Have you seen this week's Big Issue?
It's a striking cover: a bold red with a vintage TV pumping out a vintage sort of a drama.
My article inside asks what has happened with British drama. Why has it lost its edge? Why are we spending so much time and money dwelling on twee period pieces set in big houses, about aristocrats with staff.
Here's an extract. But to read the full article, you need to find a vendor on a British High Street. For more information go to The Big Issue website.
In first episode of the BBC’s Upstairs Downstairs, Keeley Hawes’ character, Lady Lovely, commiserates with her husband, Lord Handsome, about his tough day at the Foreign Office negotiating with Evil Nazis.
It is 1938, World War Two may or may not be about to happen but Handsome, real name Lord Hallam Holland, is pretty confident it will. Keeley tells him: “Come upstairs and kiss the children, Hallam. They are the future.”
Future targets for German bombs, presumably, I heard myself scream at the TV.
I’ve been screaming at the box a lot lately. If it is true that we get the television we really desire, what are we to make for the popularity of such shows as Upstairs Downstairs, Call The Midwife –the BBC’s most successful drama for a decade with an 8.9 million average audience – and ITV’s very own uppercrust ratings monster Downton Abbey?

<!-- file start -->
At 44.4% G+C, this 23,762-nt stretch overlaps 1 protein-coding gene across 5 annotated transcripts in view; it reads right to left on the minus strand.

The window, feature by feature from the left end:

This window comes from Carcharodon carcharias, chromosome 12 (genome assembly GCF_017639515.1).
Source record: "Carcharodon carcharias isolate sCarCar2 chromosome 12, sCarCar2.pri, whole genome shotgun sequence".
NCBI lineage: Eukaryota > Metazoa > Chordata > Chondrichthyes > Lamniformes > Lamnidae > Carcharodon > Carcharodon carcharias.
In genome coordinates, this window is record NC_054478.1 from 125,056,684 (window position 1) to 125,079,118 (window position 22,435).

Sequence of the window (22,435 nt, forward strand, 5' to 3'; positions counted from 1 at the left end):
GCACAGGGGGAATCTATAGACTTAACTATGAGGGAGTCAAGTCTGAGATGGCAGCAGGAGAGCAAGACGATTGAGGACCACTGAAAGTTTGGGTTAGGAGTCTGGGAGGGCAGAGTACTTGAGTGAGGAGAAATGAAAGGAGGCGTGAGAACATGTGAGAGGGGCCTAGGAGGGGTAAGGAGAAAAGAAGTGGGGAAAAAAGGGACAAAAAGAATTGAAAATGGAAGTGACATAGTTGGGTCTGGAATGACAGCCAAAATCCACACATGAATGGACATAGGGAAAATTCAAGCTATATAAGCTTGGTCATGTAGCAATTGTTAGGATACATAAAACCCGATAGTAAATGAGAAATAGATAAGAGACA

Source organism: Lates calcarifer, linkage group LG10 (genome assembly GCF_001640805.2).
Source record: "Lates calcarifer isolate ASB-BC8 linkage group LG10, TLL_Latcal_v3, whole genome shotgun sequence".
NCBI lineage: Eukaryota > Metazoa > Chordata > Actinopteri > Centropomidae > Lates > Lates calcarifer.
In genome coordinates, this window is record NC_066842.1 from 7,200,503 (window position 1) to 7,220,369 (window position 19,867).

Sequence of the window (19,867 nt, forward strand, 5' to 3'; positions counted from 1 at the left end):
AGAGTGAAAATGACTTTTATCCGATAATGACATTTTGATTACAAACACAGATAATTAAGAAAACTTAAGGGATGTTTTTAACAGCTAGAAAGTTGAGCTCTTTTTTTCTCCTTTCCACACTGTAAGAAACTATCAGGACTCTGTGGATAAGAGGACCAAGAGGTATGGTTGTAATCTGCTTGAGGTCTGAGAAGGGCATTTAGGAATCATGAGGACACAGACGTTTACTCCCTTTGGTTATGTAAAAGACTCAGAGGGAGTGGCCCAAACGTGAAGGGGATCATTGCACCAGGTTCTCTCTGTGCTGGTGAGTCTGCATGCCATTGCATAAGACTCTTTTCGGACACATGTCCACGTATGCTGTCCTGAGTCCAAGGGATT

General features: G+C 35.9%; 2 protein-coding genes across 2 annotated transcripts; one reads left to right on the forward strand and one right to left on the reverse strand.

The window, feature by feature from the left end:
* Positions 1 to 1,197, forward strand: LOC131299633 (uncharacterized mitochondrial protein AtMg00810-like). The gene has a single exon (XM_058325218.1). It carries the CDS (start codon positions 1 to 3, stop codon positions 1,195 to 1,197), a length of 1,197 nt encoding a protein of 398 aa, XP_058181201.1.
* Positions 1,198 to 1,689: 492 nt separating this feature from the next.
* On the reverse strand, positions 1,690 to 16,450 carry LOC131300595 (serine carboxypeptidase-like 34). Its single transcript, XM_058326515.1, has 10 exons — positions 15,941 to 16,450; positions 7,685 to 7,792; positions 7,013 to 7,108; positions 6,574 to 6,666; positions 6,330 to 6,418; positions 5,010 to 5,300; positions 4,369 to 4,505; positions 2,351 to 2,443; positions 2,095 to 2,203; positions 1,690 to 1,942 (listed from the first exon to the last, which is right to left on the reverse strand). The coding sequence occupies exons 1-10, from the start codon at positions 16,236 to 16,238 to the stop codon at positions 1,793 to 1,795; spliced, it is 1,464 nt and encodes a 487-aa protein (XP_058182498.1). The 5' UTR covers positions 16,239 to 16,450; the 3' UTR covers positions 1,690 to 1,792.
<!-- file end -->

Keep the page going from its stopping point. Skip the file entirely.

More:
We’re in the midst of a recession, with huge swathes of the country facing the hardest times since an urchin called Oliver had the temerity to ask for more. And yet a glance at the small screen suggests that everything is... just so, with clean cuffs.
The message, if there is one: don’t worry, there’s a Duke in charge.
As our hi-tech LCD screens have got thinner, the content they carry has become just as slender. Television is no longer the cutting edge, it has been co-opted by the National Trust.
It shouldn’t be like this. Back in the 1980s – the last time we had a Tory government, recession and a Falklands crisis – the television squatted in the corner of the living room, threatening our peace like an IRA car bomb.
At regular intervals it would go off: Yosser Hughes demanding gizza job in Alan Bleasdale’s Boys From The Blackstuff; the agonised shrieks of Dennis Potter’s The Singing Detective; the madcap thrashing of The Young Ones.
The 1980s was a decade of anger and frustration. Even its period drama was infused with a political edge: Brideshead Revisited, The Monocled Mutineer.